• Watch your garden through the seasons to see where the sun falls on the garden and how long different parts of the garden get sunlight. The amount of shade may vary at different times of the year as the angle of the sun and leaf canopies change. This knowledge may help you decide what, when and where to plant different crops.
  • Be aware that the reflection of sunlight off bright and light surfaces nearby (think white fences or walls or, perhaps, glass walls from nearby office buildings) can increase the amount of light your garden gets.
  • Use reflective mulches to cast light up onto plants.
  • Understand that there is a difference in morning shade and afternoon shade when it comes to gardening. Some cool season vegetables, for instance, may perform better in morning sun and afternoon shade, especially during the summer. This is particularly true for a crop like lettuce, which has a tendency to bolt (send up a flower stalk) in hot weather. When a vegetable or herb bolts, the taste turns bitter. When this happens, the plant can be removed and replaced with another crop or left in the ground for the flowers to attract pollinators.
  • Areas with partial shade in the afternoon can also extend the growing season for some cool season crops such as lettuce that are prone to bolting during in high heat.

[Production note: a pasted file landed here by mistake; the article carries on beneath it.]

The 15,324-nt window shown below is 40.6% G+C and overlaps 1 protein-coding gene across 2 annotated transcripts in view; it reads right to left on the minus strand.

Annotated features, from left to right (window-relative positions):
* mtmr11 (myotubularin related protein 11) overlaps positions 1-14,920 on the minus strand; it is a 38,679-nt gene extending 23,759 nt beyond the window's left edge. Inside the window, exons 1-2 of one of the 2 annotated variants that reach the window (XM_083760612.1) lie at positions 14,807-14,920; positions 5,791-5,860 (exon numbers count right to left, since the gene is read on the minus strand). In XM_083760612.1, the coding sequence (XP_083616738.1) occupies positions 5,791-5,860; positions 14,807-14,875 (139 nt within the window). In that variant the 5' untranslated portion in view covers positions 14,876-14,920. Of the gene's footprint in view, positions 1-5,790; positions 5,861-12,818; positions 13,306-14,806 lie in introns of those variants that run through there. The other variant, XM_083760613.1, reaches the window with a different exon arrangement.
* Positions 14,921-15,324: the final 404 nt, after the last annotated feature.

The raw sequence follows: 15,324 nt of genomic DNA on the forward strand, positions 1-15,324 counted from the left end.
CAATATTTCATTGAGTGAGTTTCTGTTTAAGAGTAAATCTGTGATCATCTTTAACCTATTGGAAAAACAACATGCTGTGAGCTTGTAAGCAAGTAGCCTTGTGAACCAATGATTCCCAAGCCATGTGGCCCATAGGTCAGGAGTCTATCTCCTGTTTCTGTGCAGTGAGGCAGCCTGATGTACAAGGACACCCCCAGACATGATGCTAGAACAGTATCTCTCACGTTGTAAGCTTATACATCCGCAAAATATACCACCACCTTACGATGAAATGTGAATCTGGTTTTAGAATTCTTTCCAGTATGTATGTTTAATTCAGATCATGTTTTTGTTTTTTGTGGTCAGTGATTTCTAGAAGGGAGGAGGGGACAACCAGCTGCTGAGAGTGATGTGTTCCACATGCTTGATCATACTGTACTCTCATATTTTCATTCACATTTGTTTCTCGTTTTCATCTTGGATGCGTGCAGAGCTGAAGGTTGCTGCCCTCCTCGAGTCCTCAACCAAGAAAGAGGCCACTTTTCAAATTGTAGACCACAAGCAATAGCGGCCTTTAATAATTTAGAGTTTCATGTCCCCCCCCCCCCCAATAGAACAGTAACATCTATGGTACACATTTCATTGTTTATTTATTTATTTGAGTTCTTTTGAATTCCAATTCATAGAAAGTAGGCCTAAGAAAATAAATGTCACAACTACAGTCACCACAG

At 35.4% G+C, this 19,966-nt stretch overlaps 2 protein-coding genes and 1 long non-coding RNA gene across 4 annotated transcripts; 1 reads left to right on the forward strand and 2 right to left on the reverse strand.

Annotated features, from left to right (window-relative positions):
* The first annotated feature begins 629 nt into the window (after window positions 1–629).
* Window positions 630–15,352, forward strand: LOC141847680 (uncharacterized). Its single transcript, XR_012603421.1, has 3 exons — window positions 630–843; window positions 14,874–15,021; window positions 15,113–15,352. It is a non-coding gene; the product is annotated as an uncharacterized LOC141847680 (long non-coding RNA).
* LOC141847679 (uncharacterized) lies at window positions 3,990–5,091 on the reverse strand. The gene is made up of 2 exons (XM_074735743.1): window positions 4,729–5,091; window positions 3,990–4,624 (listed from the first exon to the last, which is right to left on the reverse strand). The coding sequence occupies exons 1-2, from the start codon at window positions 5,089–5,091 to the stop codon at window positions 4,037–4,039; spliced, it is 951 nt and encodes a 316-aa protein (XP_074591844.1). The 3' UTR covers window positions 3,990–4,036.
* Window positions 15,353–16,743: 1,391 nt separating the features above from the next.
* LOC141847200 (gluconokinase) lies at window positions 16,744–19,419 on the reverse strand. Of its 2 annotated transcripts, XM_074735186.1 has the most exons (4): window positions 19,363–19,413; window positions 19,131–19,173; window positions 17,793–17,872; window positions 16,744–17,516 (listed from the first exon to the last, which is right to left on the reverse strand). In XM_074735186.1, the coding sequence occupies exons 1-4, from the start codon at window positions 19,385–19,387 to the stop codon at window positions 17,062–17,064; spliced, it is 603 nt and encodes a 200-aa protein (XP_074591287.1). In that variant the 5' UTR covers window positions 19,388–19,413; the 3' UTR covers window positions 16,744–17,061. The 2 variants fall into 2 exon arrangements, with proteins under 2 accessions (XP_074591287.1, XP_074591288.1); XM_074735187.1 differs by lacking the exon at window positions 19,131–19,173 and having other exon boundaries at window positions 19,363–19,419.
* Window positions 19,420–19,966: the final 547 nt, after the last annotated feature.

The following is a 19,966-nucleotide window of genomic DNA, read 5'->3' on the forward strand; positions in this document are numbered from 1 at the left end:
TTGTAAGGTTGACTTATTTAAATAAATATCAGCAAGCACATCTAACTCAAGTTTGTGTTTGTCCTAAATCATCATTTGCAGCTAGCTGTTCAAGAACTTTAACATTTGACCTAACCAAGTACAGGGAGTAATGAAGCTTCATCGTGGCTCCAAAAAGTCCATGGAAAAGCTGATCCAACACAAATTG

• Because walls, tree trunks and branches can reduce air circulation, the ground in shade gardens will not dry out as fast as the ground in gardens that get full sun. The moisture retention can encourage plant diseases. To reduce the likelihood of this problem, allow extra space between plants and soak the root zone rather than watering from above and onto the leaves.
  • Keep shade gardens free of weeds. Weeds will rob garden plants of the light, water and nutrients they are already competing for with nearby trees.
  • If possible, judiciously prune nearby trees and bushes to increase sun exposure. One way to do that is to remove low-hanging branches from nearby trees.
  • People who live in northern states will have more challenges growing vegetables and herbs in shade than those in Southern states. That’s because northern states have shorter growing seasons with cooler temperatures than Southern states.
BeetsRoot vegetables, such as potatoes, carrots, parsnips and beets, fall somewhere in the middle regarding light requirements. In general, they need more hours of sun than leafy vegetables but not as much light as full sun for all or most of the day. If you are the adventurous type, why not give them a try in your shade garden?

Most important of all, make the most of what sun you have. If you’re lucky enough to have a few sunny spots that get more than 6 hours of sun, try growing tomatoes or other favorites in strategically placed pots.

With a little resourcefulness, you can have fresh vegetables and herbs from spring to fall in northern states and year-round in areas where the ground doesn’t freeze.

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Photos: USDAgov/Flickr; jon.roberts/Flickr